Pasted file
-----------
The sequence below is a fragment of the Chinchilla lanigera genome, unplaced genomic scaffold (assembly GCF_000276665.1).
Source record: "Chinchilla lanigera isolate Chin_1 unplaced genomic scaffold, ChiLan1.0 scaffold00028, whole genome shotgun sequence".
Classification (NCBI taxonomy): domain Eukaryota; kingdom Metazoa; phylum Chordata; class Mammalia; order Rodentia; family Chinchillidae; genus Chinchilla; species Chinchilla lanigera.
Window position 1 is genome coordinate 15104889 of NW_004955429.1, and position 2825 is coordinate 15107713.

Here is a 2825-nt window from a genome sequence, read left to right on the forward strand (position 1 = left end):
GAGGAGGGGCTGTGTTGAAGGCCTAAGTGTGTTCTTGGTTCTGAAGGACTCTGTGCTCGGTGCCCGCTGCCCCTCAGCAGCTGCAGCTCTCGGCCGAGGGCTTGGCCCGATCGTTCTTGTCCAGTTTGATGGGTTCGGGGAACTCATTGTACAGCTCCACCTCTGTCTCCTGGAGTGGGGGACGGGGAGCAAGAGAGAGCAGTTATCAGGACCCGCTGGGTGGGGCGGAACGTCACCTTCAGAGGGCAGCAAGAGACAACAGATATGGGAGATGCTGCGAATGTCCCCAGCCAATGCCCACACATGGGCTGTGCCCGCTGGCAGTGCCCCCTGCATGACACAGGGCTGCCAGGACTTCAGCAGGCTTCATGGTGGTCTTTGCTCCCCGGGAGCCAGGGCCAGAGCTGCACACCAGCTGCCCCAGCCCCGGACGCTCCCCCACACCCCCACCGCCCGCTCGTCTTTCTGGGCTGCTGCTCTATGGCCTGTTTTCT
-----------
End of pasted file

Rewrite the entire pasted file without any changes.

The sequence below is a fragment of the Chinchilla lanigera genome, unplaced genomic scaffold (assembly GCF_000276665.1).
Source record: "Chinchilla lanigera isolate Chin_1 unplaced genomic scaffold, ChiLan1.0 scaffold00028, whole genome shotgun sequence".
Classification (NCBI taxonomy): domain Eukaryota; kingdom Metazoa; phylum Chordata; class Mammalia; order Rodentia; family Chinchillidae; genus Chinchilla; species Chinchilla lanigera.
Window position 1 is genome coordinate 15104889 of NW_004955429.1, and position 2825 is coordinate 15107713.

Here is a 2825-nt window from a genome sequence, read left to right on the forward strand (position 1 = left end):
GAGGAGGGGCTGTGTTGAAGGCCTAAGTGTGTTCTTGGTTCTGAAGGACTCTGTGCTCGGTGCCCGCTGCCCCTCAGCAGCTGCAGCTCTCGGCCGAGGGCTTGGCCCGATCGTTCTTGTCCAGTTTGATGGGTTCGGGGAACTCATTGTACAGCTCCACCTCTGTCTCCTGGAGTGGGGGACGGGGAGCAAGAGAGAGCAGTTATCAGGACCCGCTGGGTGGGGCGGAACGTCACCTTCAGAGGGCAGCAAGAGACAACAGATATGGGAGATGCTGCGAATGTCCCCAGCCAATGCCCACACATGGGCTGTGCCCGCTGGCAGTGCCCCCTGCATGACACAGGGCTGCCAGGACTTCAGCAGGCTTCATGGTGGTCTTTGCTCCCCGGGAGCCAGGGCCAGAGCTGCACACCAGCTGCCCCAGCCCCGGACGCTCCCCCACACCCCCACCGCCCGCTCGTCTTTCTGGGCTGCTGCTCTATGGCCTGTTTTCT